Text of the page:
DeKALB – DeKalb District 428 schools are on the hook for $322,880 in additional costs related to renovations to the district’s Education Center, and school officials intend to pay for it using COVID-19 relief money.
The funds set for renovation are pulled from the district’s Elementary and Secondary School Emergency Relief grant funding, a pandemic-era federal funding opportunity that is funneled through the U.S. Department of Education and distributed through the state.
The school board voted 5-1 to earmark the funds at a recent meeting, doubling the renovation contingency budget for the district’s Education Center, 901 Fourth St., DeKalb, from 10 to 20%. The request was brought forward by Tammy Carson, the district’s director of facility and safety operations. Board Vice President Deyci Ramirez was the lone dissenting vote.
The Education Center renovation project has been underway since Nov. 1, officials said.
“There were multiple sprinkler pipe leaks that caused flooding to the building and made repairs necessary,” Carson said. “The roof top HVAC units were beyond life expectancy and also required replacement. The project consists of replacement of all roof top units for HVAC upgrades in addition to other renovations such as carpet/paint.”
Carson said renovations include reworking all ductwork in the buildings, work on thermostats, wiring, ceiling and lights. Plans also include improvements for additional walls to split larger spaces into smaller offices meant to accommodate staffing and additional work stations inside the building. Exterior windows will be wrapped, and improvements will be made to exterior canopies to address what Carson called safety concerns with the existing canopy structure.
Board Member Jeromy Olson questioned if the change orders for the project are necessary.
“Is this stuff that we absolutely have to have?” he asked.
Carson said project leaders found that, among other things, electric wires need to be cleaned up and put in at appropriate levels, windows need to be replaced, the exterior canopy needs to be removed and wrapped with an aluminum finish.
Olson pointed to the cost to address the exterior canopy and how it contributes to the need for an added contingency budget for the renovation project.
“I’m assuming that the change in the exterior finish is probably a significant bump in that total,” Olson said.
Carson replied, saying there is a significant amount tied to the exterior finish.
“Could we delay that?” she said. “Yes. When we looked at doing that as a separate project, it was almost twice the cost to do that because again, they’re there with the equipment and potentially again, use of time.”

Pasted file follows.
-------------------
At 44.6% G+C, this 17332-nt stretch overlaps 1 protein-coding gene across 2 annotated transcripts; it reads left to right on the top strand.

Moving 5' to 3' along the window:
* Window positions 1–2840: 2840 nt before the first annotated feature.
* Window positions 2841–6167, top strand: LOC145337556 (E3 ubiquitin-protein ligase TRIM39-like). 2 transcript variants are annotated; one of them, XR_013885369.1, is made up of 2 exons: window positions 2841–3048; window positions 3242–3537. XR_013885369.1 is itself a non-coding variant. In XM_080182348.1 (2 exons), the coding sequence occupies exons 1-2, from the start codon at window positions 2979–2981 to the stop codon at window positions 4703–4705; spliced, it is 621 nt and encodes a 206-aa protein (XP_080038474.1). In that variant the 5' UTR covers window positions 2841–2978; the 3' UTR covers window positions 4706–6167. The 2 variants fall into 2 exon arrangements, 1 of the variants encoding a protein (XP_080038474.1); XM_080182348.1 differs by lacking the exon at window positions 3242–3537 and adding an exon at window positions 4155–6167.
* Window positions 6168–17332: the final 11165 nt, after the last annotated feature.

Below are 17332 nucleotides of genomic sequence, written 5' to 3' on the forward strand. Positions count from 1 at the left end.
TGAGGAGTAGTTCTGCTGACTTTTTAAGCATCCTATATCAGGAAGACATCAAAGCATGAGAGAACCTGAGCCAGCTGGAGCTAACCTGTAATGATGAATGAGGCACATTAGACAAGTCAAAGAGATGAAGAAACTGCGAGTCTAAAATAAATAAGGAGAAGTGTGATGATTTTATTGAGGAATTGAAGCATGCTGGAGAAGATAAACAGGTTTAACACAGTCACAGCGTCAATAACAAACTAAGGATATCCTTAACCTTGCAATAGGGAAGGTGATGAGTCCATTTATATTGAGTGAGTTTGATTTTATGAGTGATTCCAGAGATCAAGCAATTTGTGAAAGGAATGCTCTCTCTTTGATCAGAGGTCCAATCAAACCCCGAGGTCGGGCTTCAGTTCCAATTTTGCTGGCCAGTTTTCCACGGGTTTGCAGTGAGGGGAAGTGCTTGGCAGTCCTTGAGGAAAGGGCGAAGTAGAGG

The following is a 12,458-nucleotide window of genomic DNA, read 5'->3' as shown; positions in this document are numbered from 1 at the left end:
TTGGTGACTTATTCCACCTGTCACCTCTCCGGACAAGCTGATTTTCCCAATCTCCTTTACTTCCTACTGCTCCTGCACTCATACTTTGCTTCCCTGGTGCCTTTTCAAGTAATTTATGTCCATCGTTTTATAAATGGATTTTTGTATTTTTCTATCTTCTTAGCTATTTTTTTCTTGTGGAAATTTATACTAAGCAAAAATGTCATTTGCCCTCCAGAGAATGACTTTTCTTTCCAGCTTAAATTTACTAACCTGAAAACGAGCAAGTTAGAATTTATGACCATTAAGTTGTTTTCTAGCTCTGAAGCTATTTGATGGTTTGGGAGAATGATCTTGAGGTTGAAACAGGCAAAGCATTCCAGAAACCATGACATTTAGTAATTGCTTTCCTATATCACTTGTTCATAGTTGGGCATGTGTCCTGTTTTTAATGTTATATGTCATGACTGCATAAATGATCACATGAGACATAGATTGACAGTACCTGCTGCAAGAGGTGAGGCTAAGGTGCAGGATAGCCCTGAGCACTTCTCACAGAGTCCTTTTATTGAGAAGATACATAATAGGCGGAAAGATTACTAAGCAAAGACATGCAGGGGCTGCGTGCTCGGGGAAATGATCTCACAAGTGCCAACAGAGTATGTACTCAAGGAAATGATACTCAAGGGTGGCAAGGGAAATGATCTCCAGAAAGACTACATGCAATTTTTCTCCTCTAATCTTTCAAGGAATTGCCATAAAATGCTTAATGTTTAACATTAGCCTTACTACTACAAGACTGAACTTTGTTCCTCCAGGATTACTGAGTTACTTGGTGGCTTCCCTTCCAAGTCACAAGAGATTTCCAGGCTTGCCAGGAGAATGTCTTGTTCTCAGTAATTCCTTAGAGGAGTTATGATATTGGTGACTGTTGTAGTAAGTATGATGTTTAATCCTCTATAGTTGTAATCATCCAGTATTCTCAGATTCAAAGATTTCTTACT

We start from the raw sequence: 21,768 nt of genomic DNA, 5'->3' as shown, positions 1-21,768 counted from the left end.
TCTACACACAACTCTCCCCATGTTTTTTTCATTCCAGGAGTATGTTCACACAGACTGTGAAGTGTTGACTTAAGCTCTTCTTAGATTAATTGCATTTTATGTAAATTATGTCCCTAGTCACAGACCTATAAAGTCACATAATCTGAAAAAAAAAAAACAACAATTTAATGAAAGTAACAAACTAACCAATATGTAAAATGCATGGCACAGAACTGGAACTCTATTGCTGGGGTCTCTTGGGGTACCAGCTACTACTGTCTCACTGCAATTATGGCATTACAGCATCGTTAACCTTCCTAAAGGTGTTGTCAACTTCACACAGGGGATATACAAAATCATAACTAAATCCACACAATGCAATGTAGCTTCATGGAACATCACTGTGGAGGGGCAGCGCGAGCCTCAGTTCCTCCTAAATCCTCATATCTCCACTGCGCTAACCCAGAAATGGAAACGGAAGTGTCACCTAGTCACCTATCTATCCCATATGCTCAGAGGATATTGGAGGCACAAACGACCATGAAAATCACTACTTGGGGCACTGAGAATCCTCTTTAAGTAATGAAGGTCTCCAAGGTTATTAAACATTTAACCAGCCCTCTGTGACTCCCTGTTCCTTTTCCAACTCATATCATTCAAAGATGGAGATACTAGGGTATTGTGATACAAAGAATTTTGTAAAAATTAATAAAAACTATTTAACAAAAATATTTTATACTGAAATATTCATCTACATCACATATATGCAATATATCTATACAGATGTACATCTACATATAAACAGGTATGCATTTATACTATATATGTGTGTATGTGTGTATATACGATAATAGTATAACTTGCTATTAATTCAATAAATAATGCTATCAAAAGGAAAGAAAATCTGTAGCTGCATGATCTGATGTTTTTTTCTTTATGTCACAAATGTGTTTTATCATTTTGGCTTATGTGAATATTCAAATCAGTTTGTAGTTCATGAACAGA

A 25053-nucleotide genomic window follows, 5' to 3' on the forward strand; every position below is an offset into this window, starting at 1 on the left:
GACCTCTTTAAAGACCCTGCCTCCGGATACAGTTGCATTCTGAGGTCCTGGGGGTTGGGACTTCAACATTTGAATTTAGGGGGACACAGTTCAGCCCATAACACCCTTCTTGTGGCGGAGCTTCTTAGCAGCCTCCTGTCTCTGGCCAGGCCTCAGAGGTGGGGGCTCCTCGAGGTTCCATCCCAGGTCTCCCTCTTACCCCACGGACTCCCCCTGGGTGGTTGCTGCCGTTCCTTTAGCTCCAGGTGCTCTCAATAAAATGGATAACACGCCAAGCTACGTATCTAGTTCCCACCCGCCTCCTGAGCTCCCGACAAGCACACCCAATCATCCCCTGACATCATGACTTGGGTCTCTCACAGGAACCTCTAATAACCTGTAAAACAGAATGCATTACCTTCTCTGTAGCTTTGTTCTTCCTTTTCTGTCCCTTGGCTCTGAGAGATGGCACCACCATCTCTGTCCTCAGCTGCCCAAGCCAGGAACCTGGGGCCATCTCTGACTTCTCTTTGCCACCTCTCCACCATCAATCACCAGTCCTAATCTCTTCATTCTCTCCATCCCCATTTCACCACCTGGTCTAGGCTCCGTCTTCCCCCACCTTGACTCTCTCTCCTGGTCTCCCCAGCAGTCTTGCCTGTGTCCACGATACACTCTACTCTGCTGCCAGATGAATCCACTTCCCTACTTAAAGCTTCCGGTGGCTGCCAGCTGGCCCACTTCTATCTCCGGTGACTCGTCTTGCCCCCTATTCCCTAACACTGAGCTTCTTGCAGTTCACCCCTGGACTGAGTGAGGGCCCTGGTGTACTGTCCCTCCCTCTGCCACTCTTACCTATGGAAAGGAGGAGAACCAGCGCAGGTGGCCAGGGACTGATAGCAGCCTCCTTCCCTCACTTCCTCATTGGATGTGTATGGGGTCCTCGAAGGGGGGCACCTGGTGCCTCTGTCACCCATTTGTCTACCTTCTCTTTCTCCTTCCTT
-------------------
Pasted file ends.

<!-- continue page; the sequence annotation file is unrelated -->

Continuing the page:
When asked if the exterior finish on the canopy is an allowable expense for ESSER funds, Carson said the district has a back-up plan in the event that such spending is determined to be not permitted.
“Any expenditures that are determined to not be covered by ESSER will be budgeted from the Operations/Maintenance Budget,” Carson said.
The district had previously approved $161,440 in contingency to allow Montgomery-based Lite Construction, Inc. to make changes to the project, such as those to the doors, walls, added electric and other unforeseen things, officials said.
Those change orders included adding walls which include electric and data lines, removal of an old call box with wall repair, change to floor plan design in specific rooms, addition of work stations, and door and window removals with wall repair.
“Once you get into the ceilings and walls, you find things that you did not realize were there that needed to be dealt with properly,” Carson said.
The renovations originally were approved in November 2021 with plans to start in March 2022, but there was a delay before officials commenced work, officials said.
“After the project was bid out, the decision was made by Administration to delay the start of the project from March 2022 to November 2022 to allow time for staff to prepare to move into the temporary location,” Carson said. “In addition, moving in November versus March was determined to have less impact to the departments affected by the move.”
Carson said that with the delay, there were actually design changes that were made based on the needs of the district and additional staffing levels and various other things.
The original education center renovation project was approved at $1,614,400 with an additional $161,440 in contingency for office renovations, additional workstations, upgrades to electric, exterior wrap and exterior canopy renovations.
“I believe this may be my only project that I have come forth to the board asking for an increase in contingency money,” Carson said.
Carson said there could be some additional change orders that come along between now and the end of the project, which is slated for March 2023.
With Board approval, contingency funding has been approved to $322,880, which Carson said allows the project to keep moving forward and avoid potential delays.
“The approval is for up to that amount if needed,” Carson said. “It does not mean that that amount will be spent.”
The added project costs will be funded through ESSER funds, but a portion may be funded from the district’s regular operations and maintenance budget if needed.
Carson said she hopes the district doesn’t have to use the entirety of its contingency budget. She said she doesn’t want to delay the project any more than is necessary and prompt the district to have to lease Northern Illinois University’s space longer to house administrative staff.